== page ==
“It’s inconceivable that they let her languish in Korea. After all these failures, we had this tragic ending to her life.” -Don Christiansen, Protect Our Defenders (January 13, 2020)

Editor’s Note: The military wives who lived on a federal base overseas do not fall under the jurisdiction of the military Chain of Command. Civilians living on base fall under the federal jurisdiction of the FBI who at this point are reluctant to investigate anything but murder. The federal government uses a crisis oriented approach with military personnel and crimes on military bases as opposed to a homicide prevention approach. And in the case of reservations, there has been no justice for missing and murdered Native Americans. 

Nicole Burnham KSTP-TV Timeline

AR 15-6 Timeline of Events for Nicole Burnham (Source: KSTP-TV)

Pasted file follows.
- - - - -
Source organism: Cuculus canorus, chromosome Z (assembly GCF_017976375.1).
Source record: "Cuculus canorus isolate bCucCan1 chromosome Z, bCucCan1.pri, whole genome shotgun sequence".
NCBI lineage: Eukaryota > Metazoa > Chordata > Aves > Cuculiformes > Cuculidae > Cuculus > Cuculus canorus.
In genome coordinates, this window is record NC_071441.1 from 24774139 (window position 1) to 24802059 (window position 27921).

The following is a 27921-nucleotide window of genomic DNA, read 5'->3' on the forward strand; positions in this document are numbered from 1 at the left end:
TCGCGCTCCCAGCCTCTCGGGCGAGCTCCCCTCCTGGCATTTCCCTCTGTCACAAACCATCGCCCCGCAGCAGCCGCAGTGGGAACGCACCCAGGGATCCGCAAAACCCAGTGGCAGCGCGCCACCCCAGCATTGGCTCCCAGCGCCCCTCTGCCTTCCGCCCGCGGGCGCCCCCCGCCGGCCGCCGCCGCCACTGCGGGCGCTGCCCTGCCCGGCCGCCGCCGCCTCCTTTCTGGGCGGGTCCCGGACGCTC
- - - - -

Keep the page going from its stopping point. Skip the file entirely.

As a result of Nicole’s tragic and untimely death and the KSTP-TV investigation, Senator Amy Klobuchar and Representative Tom Emmer of Minnesota pushed the Army to take action and make changes to the expedited victims transfer policy. The pair asked the Army to track the time it takes to transfer victims of sex assault to another military base, citing the ‘unfortunate delays’ in the transfer of Pvt. Nicole Burnham. In response, the Secretary of the Army directed staff to update policies regarding the treatment of victims of sexual assault who request an off-base transfer. He asked that the Army update policies to mirror the timelines in the Department of Defense (DoD) policy. According to Secretary of Defense Mark Esper, DoD policy states an EVT should occur within 30 days and Esper said the Army’s policies will now reflect that timeline. Nicole’s mother, Stacey Burnham, said 30 days is too long. She also said, “I cannot imagine being a victim, having your EVT approved but knowing you may still be there for another 30 days.” Stacey Burnham has called for more significant changes in the wake of her daughter’s death suggesting the timeline should be condensed even further. She runs a public Facebook page called Pooters Peeps in honor of her daughter.